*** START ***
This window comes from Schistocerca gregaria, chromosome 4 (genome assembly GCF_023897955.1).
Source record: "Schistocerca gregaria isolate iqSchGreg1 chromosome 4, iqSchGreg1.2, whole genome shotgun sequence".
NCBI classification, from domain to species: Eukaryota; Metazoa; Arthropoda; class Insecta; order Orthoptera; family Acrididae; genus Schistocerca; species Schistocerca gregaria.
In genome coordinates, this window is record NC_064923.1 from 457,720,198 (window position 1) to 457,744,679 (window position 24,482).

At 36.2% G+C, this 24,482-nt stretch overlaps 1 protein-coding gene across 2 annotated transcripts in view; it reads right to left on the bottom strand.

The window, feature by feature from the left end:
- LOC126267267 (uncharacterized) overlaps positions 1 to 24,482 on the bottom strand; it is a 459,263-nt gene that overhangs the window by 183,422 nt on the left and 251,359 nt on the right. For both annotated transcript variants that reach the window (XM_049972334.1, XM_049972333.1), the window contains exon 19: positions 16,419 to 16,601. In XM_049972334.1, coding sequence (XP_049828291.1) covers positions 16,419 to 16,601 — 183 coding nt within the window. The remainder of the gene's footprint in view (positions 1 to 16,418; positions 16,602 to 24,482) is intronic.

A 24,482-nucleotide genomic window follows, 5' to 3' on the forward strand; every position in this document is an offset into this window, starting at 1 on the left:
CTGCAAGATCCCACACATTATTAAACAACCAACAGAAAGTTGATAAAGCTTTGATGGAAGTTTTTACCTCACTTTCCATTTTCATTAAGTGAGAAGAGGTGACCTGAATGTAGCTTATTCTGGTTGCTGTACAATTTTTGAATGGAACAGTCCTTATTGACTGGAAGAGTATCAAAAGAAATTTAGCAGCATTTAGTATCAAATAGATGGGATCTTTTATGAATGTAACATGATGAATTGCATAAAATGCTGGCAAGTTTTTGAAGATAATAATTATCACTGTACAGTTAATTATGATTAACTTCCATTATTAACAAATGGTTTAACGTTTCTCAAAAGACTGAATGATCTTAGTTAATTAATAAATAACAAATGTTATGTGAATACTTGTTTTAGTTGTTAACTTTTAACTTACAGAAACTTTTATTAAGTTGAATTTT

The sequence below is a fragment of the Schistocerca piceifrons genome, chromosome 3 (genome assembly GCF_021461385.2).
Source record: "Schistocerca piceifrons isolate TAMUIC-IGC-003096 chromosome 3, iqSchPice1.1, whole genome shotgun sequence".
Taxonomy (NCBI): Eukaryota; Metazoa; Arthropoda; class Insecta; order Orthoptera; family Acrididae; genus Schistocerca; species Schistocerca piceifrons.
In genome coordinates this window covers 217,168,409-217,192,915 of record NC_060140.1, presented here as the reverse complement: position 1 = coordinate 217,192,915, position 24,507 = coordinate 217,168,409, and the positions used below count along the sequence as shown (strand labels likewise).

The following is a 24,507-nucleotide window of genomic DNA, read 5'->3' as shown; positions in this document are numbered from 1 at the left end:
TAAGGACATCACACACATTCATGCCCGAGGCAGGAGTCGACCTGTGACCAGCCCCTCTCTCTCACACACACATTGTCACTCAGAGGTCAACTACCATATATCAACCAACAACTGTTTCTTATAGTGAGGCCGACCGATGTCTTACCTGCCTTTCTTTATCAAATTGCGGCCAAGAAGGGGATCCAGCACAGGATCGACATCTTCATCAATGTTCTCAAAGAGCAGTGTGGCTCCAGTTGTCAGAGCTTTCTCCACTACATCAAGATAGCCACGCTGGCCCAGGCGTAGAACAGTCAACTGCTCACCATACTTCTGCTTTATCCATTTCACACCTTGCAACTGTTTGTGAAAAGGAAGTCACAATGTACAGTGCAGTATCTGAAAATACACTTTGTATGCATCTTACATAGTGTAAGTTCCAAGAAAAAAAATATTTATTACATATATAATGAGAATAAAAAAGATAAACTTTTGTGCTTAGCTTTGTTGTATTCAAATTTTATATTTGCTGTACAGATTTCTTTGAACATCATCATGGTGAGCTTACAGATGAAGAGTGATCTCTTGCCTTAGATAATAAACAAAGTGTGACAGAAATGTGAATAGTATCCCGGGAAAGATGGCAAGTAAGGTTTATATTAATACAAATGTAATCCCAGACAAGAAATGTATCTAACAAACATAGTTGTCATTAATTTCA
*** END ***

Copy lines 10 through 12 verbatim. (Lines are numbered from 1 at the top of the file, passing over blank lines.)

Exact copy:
The sequence below is a fragment of the Schistocerca piceifrons genome, chromosome 3 (genome assembly GCF_021461385.2).
Source record: "Schistocerca piceifrons isolate TAMUIC-IGC-003096 chromosome 3, iqSchPice1.1, whole genome shotgun sequence".
Taxonomy (NCBI): Eukaryota; Metazoa; Arthropoda; class Insecta; order Orthoptera; family Acrididae; genus Schistocerca; species Schistocerca piceifrons.